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The Nigerian Constitution in 1960

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The Nigerian Constitution in 1960
There appears to be a consensus among the rulers of Nigeria that the country's Constitution needs review. The review is, in fact, going on and there is not much I can do about that. However, if given the balance of power in the country, a review is the only constitutional development possible at this stage, I would then pay attention to the general character and form of the Constitution rather than its specific contents, which ñ with regards to the power and welfare of the common people no mere review can change appreciably. I am therefore limiting myself to the general features of the present Constitution. But let me first make some clarifications. The Constitution of a sovereign state is, in essence, the basic law by which the ruling blocs of that state say it will rule the citizens of the state. The Constitution is the will of the ruling blocs as limited but only limited by the struggle of the people. This clarification on the essence of a Constitution also applies to every structured organization, except that an ordinary organization is not sovereign, in the sense that it is bound by external laws (usually those of the state), in addition to its own laws. The sovereignty of a particular state is expressed and asserted by the fact that it is bound only by external laws and obligations to which it has subscribed. Otherwise that state is not sovereign.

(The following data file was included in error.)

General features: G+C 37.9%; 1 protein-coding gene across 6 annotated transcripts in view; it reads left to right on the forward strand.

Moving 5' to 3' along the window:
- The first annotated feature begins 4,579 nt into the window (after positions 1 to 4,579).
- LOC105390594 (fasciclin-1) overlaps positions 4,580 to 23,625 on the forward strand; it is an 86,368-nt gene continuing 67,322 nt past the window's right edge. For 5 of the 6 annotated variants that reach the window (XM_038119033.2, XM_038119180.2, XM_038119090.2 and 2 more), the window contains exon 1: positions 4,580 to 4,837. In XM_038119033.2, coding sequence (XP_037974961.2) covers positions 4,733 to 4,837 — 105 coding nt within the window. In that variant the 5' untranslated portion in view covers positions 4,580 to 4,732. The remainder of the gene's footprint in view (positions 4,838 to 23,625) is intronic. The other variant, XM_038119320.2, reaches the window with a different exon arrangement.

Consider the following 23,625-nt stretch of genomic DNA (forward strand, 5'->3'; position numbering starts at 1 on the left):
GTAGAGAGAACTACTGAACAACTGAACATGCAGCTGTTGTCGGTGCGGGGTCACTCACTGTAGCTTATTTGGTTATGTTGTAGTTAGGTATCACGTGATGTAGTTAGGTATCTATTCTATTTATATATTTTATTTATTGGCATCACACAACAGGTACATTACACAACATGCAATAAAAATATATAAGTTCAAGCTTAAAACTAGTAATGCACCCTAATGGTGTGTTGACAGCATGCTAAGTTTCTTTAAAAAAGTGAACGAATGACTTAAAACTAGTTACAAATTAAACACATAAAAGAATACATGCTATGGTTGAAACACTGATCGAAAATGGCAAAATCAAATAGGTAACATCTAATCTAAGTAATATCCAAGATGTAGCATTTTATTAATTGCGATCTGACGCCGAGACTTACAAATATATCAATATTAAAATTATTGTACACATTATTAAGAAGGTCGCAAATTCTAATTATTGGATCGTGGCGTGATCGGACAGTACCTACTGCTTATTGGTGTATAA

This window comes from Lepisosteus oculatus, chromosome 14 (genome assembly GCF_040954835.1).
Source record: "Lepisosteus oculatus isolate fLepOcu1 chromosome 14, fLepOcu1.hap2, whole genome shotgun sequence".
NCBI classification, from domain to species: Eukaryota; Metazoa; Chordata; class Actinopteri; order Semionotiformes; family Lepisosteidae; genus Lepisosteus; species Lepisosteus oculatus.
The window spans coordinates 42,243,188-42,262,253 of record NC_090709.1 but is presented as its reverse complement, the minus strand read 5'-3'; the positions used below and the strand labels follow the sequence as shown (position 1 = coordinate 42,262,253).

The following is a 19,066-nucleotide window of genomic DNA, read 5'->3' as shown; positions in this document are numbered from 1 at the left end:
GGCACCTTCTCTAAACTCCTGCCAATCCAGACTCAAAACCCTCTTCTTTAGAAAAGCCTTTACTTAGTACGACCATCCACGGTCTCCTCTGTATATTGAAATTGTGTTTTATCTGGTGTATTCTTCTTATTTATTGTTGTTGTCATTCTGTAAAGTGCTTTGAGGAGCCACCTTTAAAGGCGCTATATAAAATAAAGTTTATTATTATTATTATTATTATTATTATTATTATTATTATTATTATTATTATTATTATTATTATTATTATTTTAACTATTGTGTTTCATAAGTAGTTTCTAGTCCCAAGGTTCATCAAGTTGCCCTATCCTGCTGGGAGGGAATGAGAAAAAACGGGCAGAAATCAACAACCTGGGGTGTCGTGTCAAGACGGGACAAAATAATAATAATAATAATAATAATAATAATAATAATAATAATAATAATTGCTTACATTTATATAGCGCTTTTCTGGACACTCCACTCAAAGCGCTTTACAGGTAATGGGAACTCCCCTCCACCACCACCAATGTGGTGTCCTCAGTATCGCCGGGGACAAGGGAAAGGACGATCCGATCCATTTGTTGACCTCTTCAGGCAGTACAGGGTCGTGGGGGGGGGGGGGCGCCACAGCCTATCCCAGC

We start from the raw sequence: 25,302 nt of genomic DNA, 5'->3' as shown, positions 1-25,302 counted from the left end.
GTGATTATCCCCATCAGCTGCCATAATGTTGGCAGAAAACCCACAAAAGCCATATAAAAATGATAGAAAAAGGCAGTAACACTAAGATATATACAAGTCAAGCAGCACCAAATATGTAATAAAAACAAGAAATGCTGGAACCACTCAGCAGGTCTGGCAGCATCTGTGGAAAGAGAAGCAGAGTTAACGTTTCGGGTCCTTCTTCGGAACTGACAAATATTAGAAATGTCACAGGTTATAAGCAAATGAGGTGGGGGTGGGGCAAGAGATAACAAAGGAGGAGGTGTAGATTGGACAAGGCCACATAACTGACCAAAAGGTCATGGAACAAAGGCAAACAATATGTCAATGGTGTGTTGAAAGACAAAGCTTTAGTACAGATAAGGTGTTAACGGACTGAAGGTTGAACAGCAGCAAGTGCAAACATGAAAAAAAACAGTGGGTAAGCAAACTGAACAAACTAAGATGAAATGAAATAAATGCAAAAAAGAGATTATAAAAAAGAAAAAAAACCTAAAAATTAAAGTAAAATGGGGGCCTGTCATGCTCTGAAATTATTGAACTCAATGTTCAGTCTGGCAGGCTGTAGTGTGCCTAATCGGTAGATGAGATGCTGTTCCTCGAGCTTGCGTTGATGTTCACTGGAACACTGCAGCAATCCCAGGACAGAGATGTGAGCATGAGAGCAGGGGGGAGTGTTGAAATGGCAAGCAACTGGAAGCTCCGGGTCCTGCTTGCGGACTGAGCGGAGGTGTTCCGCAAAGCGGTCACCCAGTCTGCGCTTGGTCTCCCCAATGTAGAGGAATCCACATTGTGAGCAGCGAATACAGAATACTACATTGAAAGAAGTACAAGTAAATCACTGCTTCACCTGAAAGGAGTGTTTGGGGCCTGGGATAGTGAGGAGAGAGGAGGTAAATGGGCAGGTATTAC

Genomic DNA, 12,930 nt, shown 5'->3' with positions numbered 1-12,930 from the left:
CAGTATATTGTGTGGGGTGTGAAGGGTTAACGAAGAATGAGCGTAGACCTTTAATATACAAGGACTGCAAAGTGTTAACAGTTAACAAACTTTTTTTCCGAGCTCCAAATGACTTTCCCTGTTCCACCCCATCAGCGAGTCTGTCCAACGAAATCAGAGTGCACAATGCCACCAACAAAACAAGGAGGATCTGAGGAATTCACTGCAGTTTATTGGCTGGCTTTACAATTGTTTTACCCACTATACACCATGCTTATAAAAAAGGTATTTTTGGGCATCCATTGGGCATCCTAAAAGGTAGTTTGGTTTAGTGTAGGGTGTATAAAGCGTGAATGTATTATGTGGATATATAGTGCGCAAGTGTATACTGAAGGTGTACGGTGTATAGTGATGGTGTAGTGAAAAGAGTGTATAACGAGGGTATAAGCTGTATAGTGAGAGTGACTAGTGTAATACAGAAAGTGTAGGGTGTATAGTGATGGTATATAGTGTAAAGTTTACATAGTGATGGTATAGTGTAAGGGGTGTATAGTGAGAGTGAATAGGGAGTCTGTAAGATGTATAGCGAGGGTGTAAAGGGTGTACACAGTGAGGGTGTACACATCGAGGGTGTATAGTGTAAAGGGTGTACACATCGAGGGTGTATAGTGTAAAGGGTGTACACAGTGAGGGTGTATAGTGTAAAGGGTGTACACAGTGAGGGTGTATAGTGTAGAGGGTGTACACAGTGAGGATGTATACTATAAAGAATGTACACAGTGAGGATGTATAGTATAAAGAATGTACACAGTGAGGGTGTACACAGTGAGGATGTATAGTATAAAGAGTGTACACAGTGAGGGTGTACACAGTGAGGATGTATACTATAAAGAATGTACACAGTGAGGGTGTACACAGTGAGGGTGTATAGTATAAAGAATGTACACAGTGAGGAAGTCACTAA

The Nigerian Constitution, the one promulgated on May 29, 1999 and currently in operation is, like its predecessors (1960, 1963, 1979, 1989, 1995), a very bulky document, a product of efforts by the ruling blocs to accommodate all their major factions. If a new Constitution emerges tomorrow through the ongoing review, it will still be a compromise between the major factions of the ruling blocs. But it will be a bulkier document than the present one, since there will be more ruling...

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